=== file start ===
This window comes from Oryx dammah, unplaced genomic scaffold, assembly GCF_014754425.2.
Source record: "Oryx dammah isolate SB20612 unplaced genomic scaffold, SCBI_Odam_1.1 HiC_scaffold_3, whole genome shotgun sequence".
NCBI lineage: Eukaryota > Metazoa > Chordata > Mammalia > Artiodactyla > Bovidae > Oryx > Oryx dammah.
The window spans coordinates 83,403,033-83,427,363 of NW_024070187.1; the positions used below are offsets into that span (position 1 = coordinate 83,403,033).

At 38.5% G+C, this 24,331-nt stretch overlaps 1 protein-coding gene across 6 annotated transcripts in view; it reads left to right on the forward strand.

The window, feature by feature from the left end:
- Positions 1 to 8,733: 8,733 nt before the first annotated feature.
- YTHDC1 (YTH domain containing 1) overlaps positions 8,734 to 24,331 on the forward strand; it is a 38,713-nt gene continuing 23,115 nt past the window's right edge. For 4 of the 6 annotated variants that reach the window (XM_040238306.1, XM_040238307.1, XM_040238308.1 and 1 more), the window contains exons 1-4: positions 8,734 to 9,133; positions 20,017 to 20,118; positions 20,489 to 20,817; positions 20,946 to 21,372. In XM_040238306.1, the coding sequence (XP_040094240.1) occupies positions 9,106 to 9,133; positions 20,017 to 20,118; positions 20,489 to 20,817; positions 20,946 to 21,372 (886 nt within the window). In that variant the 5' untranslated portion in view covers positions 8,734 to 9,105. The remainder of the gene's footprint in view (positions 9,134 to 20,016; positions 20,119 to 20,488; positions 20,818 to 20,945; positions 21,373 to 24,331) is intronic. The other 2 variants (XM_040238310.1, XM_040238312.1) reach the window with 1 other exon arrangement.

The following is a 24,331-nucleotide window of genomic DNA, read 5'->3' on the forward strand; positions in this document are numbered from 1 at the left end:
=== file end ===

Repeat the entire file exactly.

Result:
This window comes from Oryx dammah, unplaced genomic scaffold, assembly GCF_014754425.2.
Source record: "Oryx dammah isolate SB20612 unplaced genomic scaffold, SCBI_Odam_1.1 HiC_scaffold_3, whole genome shotgun sequence".
NCBI lineage: Eukaryota > Metazoa > Chordata > Mammalia > Artiodactyla > Bovidae > Oryx > Oryx dammah.
The window spans coordinates 83,403,033-83,427,363 of NW_024070187.1; the positions used below are offsets into that span (position 1 = coordinate 83,403,033).

At 38.5% G+C, this 24,331-nt stretch overlaps 1 protein-coding gene across 6 annotated transcripts in view; it reads left to right on the forward strand.

The window, feature by feature from the left end:
- Positions 1 to 8,733: 8,733 nt before the first annotated feature.
- YTHDC1 (YTH domain containing 1) overlaps positions 8,734 to 24,331 on the forward strand; it is a 38,713-nt gene continuing 23,115 nt past the window's right edge. For 4 of the 6 annotated variants that reach the window (XM_040238306.1, XM_040238307.1, XM_040238308.1 and 1 more), the window contains exons 1-4: positions 8,734 to 9,133; positions 20,017 to 20,118; positions 20,489 to 20,817; positions 20,946 to 21,372. In XM_040238306.1, the coding sequence (XP_040094240.1) occupies positions 9,106 to 9,133; positions 20,017 to 20,118; positions 20,489 to 20,817; positions 20,946 to 21,372 (886 nt within the window). In that variant the 5' untranslated portion in view covers positions 8,734 to 9,105. The remainder of the gene's footprint in view (positions 9,134 to 20,016; positions 20,119 to 20,488; positions 20,818 to 20,945; positions 21,373 to 24,331) is intronic. The other 2 variants (XM_040238310.1, XM_040238312.1) reach the window with 1 other exon arrangement.

The following is a 24,331-nucleotide window of genomic DNA, read 5'->3' on the forward strand; positions in this document are numbered from 1 at the left end: